Contact Center-as-a-Service providers are mainly focused on the telephony infrastructure required by contact centers. They offer limited or no capabilities in digital customer service and knowledge management and sometimes rely on partners such as eGain to offer those capabilities to their clients.
4. Do-it-all vendors
These vendors are even spread thinner and claim they can do everything well. Typically, they offer shallow functionality in customer service with slow innovation cycles due to lack of focus and also lack deep domain expertise.
5. Point product providers
They are typically startups that have one point product with some bells and whistles. They lack an omnichannel platform and do not offer all the essential building blocks needed for a complete customer service solution. Moreover, they lack domain expertise and financial viability.
6. Toolkit vendors
These are toolkit providers with virtually no packaged applications, requiring IT organizations to build them from scratch. This means long time to value and high TCO (Total Cost of Ownership) for the organization.
7. Brochureware providers
At best, these vendors are likely to OEM some other provider’s product or sometimes simply cut and paste marketing material from true vendors.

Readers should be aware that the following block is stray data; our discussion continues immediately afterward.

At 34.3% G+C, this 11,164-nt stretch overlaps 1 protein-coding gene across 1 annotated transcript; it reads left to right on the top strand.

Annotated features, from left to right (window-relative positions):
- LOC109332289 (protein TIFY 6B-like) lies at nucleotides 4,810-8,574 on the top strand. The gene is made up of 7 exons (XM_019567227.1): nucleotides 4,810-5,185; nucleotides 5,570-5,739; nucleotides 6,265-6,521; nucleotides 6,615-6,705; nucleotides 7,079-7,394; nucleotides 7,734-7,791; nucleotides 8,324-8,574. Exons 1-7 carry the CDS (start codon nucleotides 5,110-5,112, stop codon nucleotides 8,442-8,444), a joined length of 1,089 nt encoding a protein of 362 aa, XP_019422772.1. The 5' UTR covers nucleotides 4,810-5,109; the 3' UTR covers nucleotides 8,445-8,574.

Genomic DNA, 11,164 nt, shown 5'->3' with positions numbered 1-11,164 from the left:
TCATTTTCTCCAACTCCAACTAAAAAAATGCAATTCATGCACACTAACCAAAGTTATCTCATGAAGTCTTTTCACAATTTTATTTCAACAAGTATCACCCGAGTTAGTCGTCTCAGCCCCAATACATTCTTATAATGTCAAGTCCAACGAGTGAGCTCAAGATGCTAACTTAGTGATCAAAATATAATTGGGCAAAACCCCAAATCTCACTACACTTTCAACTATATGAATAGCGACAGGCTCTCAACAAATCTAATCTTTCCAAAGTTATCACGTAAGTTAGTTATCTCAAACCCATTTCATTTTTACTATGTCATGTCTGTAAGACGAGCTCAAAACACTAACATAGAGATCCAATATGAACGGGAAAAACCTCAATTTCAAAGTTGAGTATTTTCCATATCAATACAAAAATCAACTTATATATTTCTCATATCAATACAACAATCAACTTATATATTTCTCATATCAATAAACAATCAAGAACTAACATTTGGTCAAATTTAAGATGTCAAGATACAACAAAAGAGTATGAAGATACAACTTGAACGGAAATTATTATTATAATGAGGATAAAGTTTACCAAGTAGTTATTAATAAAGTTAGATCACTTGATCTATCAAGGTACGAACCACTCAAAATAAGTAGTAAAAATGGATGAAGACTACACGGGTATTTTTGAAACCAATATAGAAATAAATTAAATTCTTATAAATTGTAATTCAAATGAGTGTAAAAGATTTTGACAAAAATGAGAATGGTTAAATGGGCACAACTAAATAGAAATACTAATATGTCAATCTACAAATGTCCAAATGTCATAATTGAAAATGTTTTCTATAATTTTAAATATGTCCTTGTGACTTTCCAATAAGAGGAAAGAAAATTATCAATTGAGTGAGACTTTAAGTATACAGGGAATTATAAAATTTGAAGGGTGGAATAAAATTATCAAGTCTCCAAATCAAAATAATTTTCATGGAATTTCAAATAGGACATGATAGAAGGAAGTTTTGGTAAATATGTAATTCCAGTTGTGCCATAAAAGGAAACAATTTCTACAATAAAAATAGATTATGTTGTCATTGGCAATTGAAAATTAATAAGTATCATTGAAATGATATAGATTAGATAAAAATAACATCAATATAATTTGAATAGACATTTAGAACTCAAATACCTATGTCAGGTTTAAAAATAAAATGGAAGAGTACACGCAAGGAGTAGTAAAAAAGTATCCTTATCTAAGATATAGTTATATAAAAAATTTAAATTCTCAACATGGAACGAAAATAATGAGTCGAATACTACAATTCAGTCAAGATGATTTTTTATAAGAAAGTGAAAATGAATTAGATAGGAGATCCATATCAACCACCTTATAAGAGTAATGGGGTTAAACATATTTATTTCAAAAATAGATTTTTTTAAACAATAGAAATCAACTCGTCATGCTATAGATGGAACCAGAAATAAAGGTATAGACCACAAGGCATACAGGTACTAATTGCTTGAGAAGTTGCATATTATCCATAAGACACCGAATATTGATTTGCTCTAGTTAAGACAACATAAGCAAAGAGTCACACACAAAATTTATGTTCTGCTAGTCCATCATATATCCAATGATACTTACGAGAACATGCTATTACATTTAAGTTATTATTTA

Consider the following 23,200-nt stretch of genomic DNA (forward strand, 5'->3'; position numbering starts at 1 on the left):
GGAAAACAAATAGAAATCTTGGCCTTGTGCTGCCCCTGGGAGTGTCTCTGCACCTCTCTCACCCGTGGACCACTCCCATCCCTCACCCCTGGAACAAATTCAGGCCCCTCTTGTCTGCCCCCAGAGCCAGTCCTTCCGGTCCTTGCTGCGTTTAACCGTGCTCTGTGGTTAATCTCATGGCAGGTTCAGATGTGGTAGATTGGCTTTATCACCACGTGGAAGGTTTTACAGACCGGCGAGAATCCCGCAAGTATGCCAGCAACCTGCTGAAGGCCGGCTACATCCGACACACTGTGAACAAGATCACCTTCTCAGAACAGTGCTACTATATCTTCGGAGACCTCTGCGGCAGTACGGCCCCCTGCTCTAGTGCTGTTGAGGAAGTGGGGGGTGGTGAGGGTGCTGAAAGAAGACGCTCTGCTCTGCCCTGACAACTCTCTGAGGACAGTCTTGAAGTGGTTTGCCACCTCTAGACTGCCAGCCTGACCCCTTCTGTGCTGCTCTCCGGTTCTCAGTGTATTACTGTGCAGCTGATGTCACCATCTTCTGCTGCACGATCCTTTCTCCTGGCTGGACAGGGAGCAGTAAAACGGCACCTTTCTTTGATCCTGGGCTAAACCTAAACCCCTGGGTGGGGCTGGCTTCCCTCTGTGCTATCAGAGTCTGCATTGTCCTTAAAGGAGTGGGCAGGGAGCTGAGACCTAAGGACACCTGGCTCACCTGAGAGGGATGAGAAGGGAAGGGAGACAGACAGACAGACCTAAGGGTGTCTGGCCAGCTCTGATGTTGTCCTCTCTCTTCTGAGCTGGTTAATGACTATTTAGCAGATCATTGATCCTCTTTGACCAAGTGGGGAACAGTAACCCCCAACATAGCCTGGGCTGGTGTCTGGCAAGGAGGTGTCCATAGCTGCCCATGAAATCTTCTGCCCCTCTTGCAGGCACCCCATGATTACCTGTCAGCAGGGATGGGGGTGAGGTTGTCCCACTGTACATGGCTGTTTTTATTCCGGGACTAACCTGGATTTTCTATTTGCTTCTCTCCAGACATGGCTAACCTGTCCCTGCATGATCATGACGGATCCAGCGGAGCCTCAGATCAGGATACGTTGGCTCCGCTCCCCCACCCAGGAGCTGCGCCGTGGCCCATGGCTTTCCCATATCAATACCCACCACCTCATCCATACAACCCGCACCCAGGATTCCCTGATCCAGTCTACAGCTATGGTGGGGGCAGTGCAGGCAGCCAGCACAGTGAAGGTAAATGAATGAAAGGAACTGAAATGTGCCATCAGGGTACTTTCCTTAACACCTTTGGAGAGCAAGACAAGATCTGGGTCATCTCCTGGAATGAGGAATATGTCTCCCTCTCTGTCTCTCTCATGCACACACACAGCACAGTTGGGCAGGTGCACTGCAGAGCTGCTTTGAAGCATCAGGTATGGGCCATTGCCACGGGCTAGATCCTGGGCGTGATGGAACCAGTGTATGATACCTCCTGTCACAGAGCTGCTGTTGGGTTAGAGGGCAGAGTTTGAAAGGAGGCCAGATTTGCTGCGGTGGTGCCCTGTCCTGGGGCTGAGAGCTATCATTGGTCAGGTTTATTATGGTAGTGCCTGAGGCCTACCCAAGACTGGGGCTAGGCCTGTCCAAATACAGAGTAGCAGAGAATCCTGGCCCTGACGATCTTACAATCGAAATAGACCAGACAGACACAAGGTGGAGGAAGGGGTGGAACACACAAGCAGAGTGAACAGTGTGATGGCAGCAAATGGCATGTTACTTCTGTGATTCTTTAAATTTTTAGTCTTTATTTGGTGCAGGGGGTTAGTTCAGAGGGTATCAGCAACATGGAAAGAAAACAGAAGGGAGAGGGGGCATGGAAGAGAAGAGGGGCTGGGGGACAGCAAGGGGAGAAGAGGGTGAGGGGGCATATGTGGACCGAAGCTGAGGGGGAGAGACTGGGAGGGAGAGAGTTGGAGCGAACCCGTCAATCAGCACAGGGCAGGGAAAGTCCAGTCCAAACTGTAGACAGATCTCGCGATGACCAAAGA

The top-rated provider
eGain is the clear leader when it comes to digital-first, knowledge and AI-powered customer service and engagement:
- Rated #1 in the combined score of digital engagement, knowledge management, and automation capabilities by Gartner
- Rated #1 in digital-first customer service by Forrester
- Rated #1 in knowledge management for customer service by Gartner
- Selected as the Readers’ Choice by KMWorld magazine readers and online community
- Named to the AI 50 list by KMWorld
- eGain clients consistently ranked at the top in Forrester CX Index and Newsweek customer service performance index
- And much more!
Leaders trust eGain for customer service
More on customer service
- 11 Total Cost of Ownership (TCO) Traps to Avoid in Customer Service Software
- Generative AI For Customer Service: 8 Best Practices For Success
- Digital Customer Service Predictions for 2022 and How to Excel
- Transform Customer Service with Next-Gen Knowledge: Why and How
- Doing More with Less: Next-Generation Strategies and Best Practices for Customer Service
- What Contact Centers Can Learn From Uber and Lyft to Perform and Scale
- Knowledge Management for Contact Centers and Helpdesks: Lessons From the Global 2000
- Contact Center Software for the Modern Call Center
- Want to excel in customer engagement? Go “Dolly” in your contact center!
- Making Next-Gen Contact Center Agents Successful in the Digital Era